Like: Just as red sits on top of the rainbow, you like to stay
on top of things. You have a zest for life. Remember that red
can speed up the pulse, increase the respiration rate and raise
blood pressure. It is associated with fire, heat, and blood, so
it is impossible to ignore. And so are you (or would like to be).
The key words associated with red are winner, achiever, intense,
impulsive, active, competitive, daring, aggressive and passionate.
Red people are exciting, animated, optimistic, emotional and extroverted.
Desire is the key word, they hunger for fullness of experience
Now that you have all the good news, let's hear it for the bad news. Since you crave so much excitement in your life, routine can drive you bananas. Restlessness can make you fickle in your pursuit of new things to turn you on. It is hard for you to be objective and you can be opinionated. You have a tendency to listen to what others tell you and then do whatever you please. Patience is not one of your virtues.
However, you are an exciting person to be with, and always stimulating. The world would be a dull place without red people.
Dislike: Since red is primarily associated with a zest for life, excitement and passion, a dislike of this hue could mean that these feelings are a bit much for you to handle at this point in your life. Perhaps you are bothered by the aggressiveness and intensity that red signifies. Or perhaps you would really like more fulfillment but are afraid to get involved. People who are irritable, ill exhausted, or bothered by many problems often reject red and turn to the calmer colors for rest and relaxation. They are very self-protective.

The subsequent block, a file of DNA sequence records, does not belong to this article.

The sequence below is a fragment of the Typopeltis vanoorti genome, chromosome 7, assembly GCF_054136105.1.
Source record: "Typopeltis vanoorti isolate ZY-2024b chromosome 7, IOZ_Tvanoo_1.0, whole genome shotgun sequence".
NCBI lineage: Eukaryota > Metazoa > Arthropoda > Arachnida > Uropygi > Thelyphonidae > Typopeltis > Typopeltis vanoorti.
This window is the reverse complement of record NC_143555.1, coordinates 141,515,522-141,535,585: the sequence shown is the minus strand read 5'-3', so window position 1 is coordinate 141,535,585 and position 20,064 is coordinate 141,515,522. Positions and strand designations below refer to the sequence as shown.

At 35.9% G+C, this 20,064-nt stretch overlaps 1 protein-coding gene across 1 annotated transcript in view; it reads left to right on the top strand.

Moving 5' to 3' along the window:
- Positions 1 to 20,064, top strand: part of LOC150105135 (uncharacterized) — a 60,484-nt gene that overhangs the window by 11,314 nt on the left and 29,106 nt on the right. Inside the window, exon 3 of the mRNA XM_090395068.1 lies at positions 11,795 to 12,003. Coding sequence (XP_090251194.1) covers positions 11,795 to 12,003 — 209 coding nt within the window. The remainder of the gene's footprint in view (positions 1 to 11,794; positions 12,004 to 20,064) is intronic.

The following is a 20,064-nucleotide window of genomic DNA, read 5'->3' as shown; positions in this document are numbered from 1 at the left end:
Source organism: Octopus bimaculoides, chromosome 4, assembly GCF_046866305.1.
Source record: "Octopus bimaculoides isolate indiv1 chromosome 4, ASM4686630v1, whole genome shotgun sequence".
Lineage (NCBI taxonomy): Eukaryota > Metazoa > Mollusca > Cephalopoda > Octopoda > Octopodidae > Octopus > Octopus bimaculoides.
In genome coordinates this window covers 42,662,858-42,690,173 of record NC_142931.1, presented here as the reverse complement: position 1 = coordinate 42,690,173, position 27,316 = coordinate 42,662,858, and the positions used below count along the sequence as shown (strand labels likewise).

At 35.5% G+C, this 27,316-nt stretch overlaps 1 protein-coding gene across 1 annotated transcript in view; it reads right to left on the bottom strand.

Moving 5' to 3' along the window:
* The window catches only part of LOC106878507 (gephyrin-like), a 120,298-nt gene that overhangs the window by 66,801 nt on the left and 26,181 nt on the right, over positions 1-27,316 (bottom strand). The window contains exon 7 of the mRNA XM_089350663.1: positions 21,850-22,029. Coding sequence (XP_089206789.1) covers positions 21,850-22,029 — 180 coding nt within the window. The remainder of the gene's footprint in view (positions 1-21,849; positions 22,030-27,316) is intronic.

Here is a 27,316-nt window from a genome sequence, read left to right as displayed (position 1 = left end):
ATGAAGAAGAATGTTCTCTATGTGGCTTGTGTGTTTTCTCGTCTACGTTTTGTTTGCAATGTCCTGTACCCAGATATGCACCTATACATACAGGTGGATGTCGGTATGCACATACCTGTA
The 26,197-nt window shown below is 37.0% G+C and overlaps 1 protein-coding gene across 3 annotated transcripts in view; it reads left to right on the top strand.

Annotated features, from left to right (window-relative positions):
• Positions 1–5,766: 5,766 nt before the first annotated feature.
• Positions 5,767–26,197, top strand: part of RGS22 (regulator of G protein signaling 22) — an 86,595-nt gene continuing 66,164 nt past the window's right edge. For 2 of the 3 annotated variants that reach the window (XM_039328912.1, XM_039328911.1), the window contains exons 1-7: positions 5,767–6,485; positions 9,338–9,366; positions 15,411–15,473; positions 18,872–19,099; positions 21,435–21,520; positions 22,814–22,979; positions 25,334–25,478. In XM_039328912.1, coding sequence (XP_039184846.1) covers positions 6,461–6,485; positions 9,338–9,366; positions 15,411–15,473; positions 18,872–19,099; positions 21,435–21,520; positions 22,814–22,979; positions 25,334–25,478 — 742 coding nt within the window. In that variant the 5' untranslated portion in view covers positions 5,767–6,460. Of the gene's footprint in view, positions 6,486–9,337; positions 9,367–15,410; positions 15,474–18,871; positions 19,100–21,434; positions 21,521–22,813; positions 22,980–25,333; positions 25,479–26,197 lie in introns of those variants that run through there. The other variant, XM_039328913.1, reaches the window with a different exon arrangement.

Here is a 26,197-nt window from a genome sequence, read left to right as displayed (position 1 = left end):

Produced when light strikes an object and then reflects back to the eyes.
An element of art with three properties: (1) hue or tint, the color name, e.g., red, yellow, blue, etc.: (2) intensity, the purity and strength of a color, e.g., bright red or dull red; and (3) value, the lightness or darkness of a color.
When the spectrum is organized as a color wheel, the colors are divided into groups called primary, secondary and intermediate (or tertiary) colors; and also as warm and cool colors.
Colors can be objectively described as saturated, clear, cool, warm, subdued, grayed, tawny, mat, glossy, monochrome, multicolored, particolored, variegated, or polychromed.
Some words used to describe colors are more subjective (subject to personal opinion or taste), such as: exciting, sweet, saccharine, brash, garish, ugly, beautiful, cute, pretty, and sublime.
Sometimes people speak of colors when they are actually refering to pigments, what they are made of (various natural or synthetic substances), their relative permanence, etc.
Photographers measure color temperature in degrees kelvin (K).
Also see CMYK, local color, monochrome, palette, Pantone Matching System (PMS), pattern, pigment, RGB, saturation, spectrum, texture, and value.
Coming soon (available now only in early stages of construction): articles on individual colors: magenta, red, orange, yellow, green, blue, violet, purple, brown, white, gray, and black.